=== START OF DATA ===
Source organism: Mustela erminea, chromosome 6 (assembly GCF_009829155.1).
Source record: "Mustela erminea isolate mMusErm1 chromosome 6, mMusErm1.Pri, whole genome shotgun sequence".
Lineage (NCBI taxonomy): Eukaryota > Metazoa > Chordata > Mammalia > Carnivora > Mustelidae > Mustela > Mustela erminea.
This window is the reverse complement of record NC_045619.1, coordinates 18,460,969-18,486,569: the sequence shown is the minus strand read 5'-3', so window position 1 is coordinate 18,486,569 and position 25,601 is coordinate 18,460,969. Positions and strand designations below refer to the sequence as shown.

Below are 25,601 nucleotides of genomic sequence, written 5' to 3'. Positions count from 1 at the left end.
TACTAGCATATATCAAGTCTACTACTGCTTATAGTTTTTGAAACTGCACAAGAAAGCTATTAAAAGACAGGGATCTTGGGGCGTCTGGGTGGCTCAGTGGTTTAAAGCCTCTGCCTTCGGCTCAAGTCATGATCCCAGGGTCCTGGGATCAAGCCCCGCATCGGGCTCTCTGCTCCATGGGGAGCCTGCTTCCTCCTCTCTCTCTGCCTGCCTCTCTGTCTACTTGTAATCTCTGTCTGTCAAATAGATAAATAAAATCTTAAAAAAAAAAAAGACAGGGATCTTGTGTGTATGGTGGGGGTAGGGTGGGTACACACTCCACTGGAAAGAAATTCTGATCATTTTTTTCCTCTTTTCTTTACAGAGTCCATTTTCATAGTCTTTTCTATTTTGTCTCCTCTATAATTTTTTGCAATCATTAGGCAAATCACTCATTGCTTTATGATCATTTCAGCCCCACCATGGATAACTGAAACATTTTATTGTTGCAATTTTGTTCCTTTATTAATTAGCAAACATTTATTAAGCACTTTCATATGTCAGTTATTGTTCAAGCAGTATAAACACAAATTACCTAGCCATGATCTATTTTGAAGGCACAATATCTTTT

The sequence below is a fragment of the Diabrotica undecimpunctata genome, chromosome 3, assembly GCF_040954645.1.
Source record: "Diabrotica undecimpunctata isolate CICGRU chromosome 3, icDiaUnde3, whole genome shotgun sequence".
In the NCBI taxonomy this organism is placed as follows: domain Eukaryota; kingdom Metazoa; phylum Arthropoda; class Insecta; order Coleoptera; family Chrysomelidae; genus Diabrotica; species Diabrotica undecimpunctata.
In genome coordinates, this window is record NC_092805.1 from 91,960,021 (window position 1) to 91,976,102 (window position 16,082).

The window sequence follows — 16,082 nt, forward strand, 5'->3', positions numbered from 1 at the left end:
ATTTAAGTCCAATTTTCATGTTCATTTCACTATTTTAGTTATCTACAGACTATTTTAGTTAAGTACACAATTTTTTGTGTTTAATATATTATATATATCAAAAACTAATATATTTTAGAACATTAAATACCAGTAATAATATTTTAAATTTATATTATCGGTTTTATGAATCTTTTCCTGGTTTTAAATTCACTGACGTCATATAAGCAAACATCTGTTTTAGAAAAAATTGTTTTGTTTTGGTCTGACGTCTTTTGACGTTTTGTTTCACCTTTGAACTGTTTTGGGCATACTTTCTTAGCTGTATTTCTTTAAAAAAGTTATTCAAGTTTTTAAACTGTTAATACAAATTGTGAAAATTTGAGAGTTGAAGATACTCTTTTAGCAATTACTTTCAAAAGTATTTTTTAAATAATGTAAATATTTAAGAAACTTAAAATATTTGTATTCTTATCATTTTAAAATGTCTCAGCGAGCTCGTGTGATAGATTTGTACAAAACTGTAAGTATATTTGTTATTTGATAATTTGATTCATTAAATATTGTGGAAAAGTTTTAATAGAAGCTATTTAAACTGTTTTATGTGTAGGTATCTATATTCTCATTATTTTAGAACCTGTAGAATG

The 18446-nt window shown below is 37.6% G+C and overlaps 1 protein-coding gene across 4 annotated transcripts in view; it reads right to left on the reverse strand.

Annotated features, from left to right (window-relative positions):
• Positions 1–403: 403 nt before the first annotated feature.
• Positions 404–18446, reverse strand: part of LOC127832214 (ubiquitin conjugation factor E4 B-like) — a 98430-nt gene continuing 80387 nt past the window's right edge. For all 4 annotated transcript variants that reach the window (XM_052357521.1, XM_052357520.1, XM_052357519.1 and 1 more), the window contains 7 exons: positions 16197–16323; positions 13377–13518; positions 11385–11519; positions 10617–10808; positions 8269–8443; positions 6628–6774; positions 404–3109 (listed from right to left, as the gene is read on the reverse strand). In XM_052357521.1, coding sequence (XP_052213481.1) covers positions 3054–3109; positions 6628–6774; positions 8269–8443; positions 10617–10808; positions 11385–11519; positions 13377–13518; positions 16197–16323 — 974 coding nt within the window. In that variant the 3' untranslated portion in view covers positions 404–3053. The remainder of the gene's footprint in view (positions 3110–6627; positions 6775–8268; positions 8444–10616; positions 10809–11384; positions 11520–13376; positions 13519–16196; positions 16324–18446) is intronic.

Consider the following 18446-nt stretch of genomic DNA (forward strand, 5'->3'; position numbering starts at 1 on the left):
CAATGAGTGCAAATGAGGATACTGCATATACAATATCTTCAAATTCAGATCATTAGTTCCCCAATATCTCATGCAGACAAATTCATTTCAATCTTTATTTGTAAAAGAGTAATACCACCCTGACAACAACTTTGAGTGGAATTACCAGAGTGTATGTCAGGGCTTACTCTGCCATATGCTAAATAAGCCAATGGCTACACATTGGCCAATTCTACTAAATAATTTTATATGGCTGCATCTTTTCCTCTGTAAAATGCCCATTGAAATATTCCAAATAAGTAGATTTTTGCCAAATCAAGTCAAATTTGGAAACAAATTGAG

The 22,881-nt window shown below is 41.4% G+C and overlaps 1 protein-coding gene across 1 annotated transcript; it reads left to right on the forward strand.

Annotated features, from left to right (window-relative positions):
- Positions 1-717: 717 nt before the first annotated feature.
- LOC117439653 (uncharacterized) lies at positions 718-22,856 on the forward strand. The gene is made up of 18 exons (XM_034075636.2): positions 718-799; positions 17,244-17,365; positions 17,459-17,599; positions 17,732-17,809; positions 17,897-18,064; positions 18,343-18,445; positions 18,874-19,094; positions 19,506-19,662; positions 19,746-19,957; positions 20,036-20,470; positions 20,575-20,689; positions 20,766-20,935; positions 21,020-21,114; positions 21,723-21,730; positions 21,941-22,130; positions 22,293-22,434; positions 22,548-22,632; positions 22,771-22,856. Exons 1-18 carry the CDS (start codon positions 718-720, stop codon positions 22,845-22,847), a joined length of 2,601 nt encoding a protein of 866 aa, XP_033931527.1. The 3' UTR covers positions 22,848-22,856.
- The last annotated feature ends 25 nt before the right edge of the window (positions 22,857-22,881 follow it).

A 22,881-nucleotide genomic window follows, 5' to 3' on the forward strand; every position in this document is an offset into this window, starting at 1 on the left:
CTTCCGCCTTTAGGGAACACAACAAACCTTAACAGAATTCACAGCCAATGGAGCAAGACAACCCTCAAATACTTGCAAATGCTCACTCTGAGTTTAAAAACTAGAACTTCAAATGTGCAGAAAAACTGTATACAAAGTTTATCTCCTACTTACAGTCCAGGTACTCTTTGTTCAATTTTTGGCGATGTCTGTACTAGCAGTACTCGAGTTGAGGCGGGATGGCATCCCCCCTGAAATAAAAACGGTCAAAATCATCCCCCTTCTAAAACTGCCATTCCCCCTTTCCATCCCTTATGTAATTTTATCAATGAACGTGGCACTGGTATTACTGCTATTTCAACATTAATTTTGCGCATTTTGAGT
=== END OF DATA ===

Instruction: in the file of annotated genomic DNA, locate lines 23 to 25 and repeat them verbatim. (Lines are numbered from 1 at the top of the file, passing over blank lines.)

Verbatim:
- The last annotated feature ends 25 nt before the right edge of the window (positions 22,857-22,881 follow it).

A 22,881-nucleotide genomic window follows, 5' to 3' on the forward strand; every position in this document is an offset into this window, starting at 1 on the left:
CTTCCGCCTTTAGGGAACACAACAAACCTTAACAGAATTCACAGCCAATGGAGCAAGACAACCCTCAAATACTTGCAAATGCTCACTCTGAGTTTAAAAACTAGAACTTCAAATGTGCAGAAAAACTGTATACAAAGTTTATCTCCTACTTACAGTCCAGGTACTCTTTGTTCAATTTTTGGCGATGTCTGTACTAGCAGTACTCGAGTTGAGGCGGGATGGCATCCCCCCTGAAATAAAAACGGTCAAAATCATCCCCCTTCTAAAACTGCCATTCCCCCTTTCCATCCCTTATGTAATTTTATCAATGAACGTGGCACTGGTATTACTGCTATTTCAACATTAATTTTGCGCATTTTGAGT